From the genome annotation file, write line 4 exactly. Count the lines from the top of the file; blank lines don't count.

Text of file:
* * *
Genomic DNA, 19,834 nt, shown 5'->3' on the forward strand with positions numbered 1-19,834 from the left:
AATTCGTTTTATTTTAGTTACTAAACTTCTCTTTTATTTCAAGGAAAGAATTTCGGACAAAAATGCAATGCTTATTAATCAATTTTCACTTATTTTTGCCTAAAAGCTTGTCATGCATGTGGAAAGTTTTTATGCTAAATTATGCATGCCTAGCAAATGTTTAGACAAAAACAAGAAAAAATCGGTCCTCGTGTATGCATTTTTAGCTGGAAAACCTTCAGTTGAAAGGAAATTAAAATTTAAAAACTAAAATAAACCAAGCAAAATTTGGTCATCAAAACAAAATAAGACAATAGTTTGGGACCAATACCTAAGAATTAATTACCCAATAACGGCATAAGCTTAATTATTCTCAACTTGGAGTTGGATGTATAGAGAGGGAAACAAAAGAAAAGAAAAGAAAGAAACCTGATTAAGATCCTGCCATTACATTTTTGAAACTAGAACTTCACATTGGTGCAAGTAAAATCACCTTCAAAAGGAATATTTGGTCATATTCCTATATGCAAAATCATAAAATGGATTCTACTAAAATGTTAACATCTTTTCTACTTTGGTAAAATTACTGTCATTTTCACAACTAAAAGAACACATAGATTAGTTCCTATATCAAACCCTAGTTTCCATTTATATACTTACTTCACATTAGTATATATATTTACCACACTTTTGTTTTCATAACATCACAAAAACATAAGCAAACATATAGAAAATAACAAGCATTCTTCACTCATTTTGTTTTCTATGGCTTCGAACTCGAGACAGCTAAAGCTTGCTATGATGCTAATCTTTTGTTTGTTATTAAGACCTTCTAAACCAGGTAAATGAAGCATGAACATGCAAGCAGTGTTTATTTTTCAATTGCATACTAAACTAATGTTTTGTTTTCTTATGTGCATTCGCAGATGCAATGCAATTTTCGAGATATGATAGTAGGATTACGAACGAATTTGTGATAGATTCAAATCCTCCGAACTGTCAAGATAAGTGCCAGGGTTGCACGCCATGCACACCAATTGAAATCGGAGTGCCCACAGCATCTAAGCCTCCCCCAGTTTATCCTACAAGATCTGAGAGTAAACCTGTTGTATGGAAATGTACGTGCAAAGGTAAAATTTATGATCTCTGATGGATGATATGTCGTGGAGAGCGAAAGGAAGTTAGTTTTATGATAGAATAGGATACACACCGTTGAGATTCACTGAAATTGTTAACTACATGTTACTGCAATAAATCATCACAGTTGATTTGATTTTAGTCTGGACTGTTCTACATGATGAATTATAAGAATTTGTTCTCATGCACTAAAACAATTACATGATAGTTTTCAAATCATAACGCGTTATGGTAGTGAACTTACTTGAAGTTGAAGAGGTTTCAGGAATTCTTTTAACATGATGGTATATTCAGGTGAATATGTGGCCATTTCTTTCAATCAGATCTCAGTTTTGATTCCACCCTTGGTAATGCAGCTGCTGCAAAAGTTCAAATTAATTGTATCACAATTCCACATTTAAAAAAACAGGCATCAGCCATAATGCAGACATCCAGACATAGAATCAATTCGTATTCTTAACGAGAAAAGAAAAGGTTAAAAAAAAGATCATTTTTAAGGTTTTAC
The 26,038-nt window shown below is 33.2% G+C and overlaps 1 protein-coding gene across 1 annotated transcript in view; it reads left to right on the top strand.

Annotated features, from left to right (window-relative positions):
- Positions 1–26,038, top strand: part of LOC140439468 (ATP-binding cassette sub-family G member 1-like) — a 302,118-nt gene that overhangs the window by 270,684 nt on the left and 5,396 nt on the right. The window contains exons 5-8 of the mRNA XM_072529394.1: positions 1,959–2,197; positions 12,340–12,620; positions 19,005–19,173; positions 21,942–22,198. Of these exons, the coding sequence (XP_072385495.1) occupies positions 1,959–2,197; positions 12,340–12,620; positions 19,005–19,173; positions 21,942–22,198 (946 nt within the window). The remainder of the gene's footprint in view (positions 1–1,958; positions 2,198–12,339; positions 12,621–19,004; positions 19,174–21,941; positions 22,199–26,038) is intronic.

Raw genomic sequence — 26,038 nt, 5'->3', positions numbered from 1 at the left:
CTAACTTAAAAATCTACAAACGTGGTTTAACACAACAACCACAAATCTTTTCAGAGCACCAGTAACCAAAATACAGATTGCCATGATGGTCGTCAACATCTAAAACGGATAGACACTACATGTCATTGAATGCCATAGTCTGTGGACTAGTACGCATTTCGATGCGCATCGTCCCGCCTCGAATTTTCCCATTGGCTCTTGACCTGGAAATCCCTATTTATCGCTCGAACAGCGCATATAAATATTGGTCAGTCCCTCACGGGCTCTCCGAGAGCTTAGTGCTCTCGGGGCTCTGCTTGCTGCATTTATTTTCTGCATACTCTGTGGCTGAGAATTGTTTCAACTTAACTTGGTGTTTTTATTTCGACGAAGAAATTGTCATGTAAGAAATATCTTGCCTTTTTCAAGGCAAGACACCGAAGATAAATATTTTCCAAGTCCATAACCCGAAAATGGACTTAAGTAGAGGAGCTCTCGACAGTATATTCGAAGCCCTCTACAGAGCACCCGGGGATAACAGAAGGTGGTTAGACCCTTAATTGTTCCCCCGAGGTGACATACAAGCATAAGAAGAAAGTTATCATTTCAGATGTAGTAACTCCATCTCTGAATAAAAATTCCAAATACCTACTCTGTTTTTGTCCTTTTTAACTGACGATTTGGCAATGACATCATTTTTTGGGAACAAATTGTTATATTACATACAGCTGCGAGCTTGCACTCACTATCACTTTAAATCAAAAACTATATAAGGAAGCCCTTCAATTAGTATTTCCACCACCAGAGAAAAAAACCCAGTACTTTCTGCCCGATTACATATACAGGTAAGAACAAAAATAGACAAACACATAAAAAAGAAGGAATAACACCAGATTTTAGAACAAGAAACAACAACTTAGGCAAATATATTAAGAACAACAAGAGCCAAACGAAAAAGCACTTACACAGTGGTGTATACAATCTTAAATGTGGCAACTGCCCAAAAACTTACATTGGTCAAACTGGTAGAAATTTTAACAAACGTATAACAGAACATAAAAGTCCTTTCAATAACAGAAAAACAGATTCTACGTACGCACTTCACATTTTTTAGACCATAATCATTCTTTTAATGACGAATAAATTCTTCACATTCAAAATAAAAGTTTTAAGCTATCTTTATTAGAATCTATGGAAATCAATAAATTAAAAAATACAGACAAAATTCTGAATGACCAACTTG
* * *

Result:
Annotated features, from left to right (window-relative positions):